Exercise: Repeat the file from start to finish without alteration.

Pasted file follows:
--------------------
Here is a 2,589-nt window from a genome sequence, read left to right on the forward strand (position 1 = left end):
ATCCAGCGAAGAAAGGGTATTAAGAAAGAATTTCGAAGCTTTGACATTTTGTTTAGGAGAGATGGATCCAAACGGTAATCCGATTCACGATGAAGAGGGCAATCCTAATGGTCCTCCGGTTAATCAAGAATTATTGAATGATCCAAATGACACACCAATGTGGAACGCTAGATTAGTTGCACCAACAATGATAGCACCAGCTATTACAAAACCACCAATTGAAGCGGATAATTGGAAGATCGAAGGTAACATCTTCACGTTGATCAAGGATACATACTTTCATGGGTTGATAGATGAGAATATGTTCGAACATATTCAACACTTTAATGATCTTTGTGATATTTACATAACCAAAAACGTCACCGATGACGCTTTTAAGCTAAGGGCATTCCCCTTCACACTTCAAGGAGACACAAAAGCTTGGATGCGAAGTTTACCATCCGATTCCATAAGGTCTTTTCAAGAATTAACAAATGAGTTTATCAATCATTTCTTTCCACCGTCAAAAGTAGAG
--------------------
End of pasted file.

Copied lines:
Here is a 2,589-nt window from a genome sequence, read left to right on the forward strand (position 1 = left end):
ATCCAGCGAAGAAAGGGTATTAAGAAAGAATTTCGAAGCTTTGACATTTTGTTTAGGAGAGATGGATCCAAACGGTAATCCGATTCACGATGAAGAGGGCAATCCTAATGGTCCTCCGGTTAATCAAGAATTATTGAATGATCCAAATGACACACCAATGTGGAACGCTAGATTAGTTGCACCAACAATGATAGCACCAGCTATTACAAAACCACCAATTGAAGCGGATAATTGGAAGATCGAAGGTAACATCTTCACGTTGATCAAGGATACATACTTTCATGGGTTGATAGATGAGAATATGTTCGAACATATTCAACACTTTAATGATCTTTGTGATATTTACATAACCAAAAACGTCACCGATGACGCTTTTAAGCTAAGGGCATTCCCCTTCACACTTCAAGGAGACACAAAAGCTTGGATGCGAAGTTTACCATCCGATTCCATAAGGTCTTTTCAAGAATTAACAAATGAGTTTATCAATCATTTCTTTCCACCGTCAAAAGTAGAG